By Bill Rah

In the 80s Maya Medvesek listened to electronic pop. “My parents listened to disco, funk, and jazz.” She isn’t the only artist in her family. “My Dad is a musician so music has been a part of my life since day one! His band’s stuff was electro so it certainly had an impact.” She was born in Ljubljana where she spent her childhood.

“I grew up in communism and remember the transition to independent Slovenia and the start of the war.” Maya had a fascinating perspective on the Slovenian War of Independence. “I lived in Switzerland during that time for a while but was lucky enough to return home as our war didn’t last nearl yas long as the horrors in the rest of ex-Yugoslavia.” I

In the early 2000s, she moved to West London before settling down in Glasgow in 2009. “It was a great time with a buzzing and thriving scene and exciting new producers coming up. LuckyMe and Numbers doing big things, infamous parties with really interesting music.”

Maya believes club culture in Glasgow is superior to London. “Some of my most memorable shows are Movement Detroit, Sonar Barcelona and Tokyo, plus every night at La Cheetah and Sub Club of course.” When she was first trying to establish herself Maya was influenced by Jeff Mills, DJ Deeon and Dance Mania.

Today she adores the sounds of Special Request, Jensen Interceptor and Nite Fleit. “I’m always experimenting and exploring new directions but there’s usually a common theme of fun and high energy.” Her productions send a dancefloor into a euphoric frenzy.

For some artists the lockdown has accelerated the production process but not for everyone. “I had
periods of not being able to open Ableton, it almost made me sad as it was a reminder of not being able to see people and share the joy.”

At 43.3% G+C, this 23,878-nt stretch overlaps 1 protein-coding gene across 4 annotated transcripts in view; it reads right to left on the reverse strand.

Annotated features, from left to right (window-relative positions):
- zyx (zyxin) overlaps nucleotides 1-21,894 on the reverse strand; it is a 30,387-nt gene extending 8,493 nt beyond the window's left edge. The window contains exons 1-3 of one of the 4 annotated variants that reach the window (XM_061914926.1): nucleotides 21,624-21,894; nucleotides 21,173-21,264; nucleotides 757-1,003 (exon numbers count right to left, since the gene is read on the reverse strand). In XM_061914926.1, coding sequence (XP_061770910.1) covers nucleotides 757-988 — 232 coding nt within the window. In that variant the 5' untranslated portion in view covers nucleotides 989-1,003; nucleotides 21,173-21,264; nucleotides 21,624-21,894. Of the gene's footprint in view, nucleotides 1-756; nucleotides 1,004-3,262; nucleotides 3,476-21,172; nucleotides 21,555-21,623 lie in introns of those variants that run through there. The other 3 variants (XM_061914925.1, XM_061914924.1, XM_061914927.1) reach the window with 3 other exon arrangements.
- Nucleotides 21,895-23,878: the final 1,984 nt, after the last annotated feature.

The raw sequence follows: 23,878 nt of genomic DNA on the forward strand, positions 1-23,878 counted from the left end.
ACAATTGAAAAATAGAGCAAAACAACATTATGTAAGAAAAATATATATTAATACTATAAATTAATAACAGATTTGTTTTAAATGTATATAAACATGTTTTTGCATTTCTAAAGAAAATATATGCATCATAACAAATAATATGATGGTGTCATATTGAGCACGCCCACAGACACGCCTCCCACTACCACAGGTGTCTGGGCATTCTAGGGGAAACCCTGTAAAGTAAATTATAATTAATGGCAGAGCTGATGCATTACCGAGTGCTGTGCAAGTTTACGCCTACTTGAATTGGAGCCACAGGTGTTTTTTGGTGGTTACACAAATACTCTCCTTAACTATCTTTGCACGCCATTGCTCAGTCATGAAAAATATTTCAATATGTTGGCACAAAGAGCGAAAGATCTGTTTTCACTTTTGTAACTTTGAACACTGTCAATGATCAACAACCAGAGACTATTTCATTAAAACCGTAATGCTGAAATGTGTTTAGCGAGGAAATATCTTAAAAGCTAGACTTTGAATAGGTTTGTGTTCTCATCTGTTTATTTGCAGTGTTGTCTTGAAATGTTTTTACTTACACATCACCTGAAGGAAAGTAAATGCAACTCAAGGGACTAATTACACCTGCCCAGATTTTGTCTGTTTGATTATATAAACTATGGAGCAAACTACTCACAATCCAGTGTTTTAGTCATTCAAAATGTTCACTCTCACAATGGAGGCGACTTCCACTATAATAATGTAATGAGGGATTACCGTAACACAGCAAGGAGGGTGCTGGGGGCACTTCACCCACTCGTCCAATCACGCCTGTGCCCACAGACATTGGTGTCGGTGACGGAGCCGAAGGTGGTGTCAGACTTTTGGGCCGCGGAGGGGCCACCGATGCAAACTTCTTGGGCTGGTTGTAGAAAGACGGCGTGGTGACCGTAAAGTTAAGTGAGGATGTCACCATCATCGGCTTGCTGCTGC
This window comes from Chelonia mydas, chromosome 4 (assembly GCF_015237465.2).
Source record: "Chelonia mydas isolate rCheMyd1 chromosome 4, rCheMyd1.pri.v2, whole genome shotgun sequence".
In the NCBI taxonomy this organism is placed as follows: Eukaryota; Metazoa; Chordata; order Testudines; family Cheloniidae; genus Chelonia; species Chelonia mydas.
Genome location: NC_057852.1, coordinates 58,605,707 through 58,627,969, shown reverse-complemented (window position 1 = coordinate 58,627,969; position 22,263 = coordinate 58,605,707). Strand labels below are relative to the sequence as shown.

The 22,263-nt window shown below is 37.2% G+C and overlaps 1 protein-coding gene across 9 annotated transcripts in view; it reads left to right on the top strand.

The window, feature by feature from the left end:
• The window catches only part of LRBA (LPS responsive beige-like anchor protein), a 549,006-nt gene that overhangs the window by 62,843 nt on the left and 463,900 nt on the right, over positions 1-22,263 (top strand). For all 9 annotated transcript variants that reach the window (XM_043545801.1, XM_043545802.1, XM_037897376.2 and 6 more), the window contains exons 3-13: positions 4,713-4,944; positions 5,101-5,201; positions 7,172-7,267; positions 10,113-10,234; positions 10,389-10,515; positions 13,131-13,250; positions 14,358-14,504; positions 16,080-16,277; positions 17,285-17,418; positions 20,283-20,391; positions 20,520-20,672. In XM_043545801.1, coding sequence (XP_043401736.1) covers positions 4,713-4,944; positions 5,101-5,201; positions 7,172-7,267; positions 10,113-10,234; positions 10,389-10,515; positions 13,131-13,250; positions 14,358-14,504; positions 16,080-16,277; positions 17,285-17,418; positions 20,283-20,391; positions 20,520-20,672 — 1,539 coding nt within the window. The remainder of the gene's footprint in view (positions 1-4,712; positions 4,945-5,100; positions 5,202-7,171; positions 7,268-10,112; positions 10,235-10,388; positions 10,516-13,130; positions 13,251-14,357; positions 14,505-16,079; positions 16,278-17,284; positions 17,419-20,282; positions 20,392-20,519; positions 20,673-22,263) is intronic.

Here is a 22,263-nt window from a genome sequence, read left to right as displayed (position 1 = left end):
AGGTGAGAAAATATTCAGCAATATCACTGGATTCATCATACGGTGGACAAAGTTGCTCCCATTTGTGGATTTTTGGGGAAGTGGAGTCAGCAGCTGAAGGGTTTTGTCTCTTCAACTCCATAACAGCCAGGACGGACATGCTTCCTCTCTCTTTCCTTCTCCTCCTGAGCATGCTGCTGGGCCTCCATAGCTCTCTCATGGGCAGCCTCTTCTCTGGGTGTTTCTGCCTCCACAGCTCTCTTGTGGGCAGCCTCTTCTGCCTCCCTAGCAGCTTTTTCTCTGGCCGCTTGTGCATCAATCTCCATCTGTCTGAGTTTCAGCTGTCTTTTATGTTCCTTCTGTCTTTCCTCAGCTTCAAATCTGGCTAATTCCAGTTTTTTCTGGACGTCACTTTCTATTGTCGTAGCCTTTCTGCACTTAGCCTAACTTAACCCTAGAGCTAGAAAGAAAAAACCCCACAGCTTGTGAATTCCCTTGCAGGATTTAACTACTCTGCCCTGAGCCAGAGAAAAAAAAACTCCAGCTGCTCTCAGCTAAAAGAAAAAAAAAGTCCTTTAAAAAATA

She practised guitar every day. “It brought me so much happiness and it’s the best therapy.” Despite at times struggling with inspiration, she remained active. “Managed to release a couple EPs, a few singles, remixes, charity compilations, lots of streams. I always feel I’m not doing enough but I guess I was quite busy!”

She even played a role in a movie which premiered at the Toronto International Film
Festival. Last September she launched the Love Amazonia charity compilation, raising money for indigenous tribes in the Amazon rainforest. It received a great response.

“I’m planning Vol.2 and find this so I exciting as a small contribution really makes a big difference.” Nightwave has multiple releases planned for 2021, expect powerful rave tracks. “If last year has taught me anything is to not be too hasty as things can turn on its head in no time. I haven’t decided which record to go ahead with first but it’s all pretty ravey stuff.”

Life has undoubtedly been challenging, she remarked that “it was brutal at times and very challenging but you have two options, sink or swim. Deep down Nightwave is an optimistic soul. Maya believes the solitude allows us to self reflect so we can better ourselves. “I try to stay positive. I do think these hard times are an opportunity for proper transformation and I hope good times are not too far.”

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